Individuals living in Germany for six months, or longer, in any two-year period are considered residents for taxation purposes. As such, they are liable for tax on any German property they own and the income they earn in Germany and any other country. Individuals living in Germany for less than six months are only liable for tax on the income they earn in Germany.
How Much Tax Do You Pay?
Germany offers an annual tax free allowance of €8,354 for unmarried people. Thereafter, income tax starts at 14% and increases on a sliding scale to 45%, depending on how much you earn. A solidarity levy or surcharge (Solidaritätszuschlag), equivalent to 5.5% of your income tax, is also raised to fund the rebuilding of eastern Germany. Married couples can file a joint tax return, which typically reduces the overall amount of tax for which they are liable.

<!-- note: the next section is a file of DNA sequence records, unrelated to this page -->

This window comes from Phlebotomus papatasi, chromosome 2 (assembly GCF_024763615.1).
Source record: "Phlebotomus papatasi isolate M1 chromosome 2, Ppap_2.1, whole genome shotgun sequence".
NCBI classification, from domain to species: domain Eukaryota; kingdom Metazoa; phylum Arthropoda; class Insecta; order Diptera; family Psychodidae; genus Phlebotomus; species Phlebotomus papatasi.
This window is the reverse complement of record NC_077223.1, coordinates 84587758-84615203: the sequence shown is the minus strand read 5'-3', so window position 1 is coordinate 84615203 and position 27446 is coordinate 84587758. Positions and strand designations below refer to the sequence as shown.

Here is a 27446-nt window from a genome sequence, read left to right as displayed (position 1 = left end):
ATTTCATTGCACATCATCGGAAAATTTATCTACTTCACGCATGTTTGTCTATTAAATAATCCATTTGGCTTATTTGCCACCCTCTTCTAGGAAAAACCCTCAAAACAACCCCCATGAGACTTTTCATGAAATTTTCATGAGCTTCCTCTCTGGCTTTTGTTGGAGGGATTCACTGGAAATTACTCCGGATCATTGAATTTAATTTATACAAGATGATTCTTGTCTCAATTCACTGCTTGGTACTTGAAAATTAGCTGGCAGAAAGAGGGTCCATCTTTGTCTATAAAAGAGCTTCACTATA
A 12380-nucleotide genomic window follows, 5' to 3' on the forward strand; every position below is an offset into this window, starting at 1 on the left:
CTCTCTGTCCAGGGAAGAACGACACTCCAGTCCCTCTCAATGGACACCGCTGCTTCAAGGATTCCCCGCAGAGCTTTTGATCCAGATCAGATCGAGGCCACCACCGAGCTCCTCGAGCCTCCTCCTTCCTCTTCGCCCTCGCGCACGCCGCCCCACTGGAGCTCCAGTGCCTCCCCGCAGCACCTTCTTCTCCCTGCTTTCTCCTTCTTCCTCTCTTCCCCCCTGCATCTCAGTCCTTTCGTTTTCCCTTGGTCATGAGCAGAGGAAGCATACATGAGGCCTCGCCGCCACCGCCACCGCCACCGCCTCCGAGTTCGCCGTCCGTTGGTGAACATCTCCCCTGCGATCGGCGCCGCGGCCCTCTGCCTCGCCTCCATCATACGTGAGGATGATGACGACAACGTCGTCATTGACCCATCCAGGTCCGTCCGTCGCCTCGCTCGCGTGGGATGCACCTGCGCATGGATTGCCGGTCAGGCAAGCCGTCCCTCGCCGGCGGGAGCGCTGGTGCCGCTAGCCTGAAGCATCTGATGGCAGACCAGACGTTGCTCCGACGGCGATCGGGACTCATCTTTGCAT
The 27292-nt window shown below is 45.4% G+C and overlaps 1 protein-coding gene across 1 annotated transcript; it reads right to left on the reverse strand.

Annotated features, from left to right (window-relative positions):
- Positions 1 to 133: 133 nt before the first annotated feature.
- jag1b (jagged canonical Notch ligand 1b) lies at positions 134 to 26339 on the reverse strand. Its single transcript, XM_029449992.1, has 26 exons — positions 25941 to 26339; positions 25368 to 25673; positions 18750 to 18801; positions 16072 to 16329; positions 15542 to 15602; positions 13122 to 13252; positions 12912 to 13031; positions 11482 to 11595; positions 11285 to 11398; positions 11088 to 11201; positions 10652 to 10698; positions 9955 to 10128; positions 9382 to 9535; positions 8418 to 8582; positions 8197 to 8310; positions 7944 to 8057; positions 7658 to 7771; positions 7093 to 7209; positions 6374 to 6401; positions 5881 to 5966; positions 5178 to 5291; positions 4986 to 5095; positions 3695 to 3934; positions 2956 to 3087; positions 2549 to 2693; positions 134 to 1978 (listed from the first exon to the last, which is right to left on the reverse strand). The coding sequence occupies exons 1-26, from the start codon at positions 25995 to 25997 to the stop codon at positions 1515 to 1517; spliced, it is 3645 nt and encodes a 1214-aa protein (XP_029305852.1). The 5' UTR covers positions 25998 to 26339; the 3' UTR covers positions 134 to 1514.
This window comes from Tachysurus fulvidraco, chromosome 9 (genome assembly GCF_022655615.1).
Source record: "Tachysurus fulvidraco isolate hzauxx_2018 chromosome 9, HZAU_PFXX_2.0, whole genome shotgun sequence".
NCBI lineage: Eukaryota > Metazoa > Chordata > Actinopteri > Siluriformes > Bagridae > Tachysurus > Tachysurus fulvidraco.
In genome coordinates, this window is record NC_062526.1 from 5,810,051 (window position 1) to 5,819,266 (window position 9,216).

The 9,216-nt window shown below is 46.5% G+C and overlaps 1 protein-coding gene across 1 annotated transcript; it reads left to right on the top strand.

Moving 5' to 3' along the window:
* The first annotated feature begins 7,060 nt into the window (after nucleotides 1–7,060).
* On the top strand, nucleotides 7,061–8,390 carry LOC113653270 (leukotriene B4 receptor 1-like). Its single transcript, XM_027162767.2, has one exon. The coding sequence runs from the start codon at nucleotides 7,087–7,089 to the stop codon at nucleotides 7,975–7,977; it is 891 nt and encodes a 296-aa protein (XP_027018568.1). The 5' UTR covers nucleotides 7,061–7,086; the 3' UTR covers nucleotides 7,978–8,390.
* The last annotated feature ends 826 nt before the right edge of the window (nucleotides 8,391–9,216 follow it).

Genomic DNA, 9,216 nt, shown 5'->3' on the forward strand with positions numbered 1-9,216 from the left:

Foreigners in Germany are not obliged to affiliate with a recognised faith but, if they do, they are liable for church tax (Kirchensteuer). Church tax is charged at 8% in the southern states of Bavaria and Baden-Württemberg and 9% in other parts of the country and is deducted automatically at source.
Self-employees must apply to the German tax office for quarterly instalment payments, which are credited to their annual income tax bill and adjusted when a final income tax assessment for a complete financial year in available. Tax returns must be filed at the relevant tax office on, or before, May 31 of the year following the financial year to which they relate. If you are unclear about your rights and obligations as a German taxpayer, please refer to the tax office for detailed advice.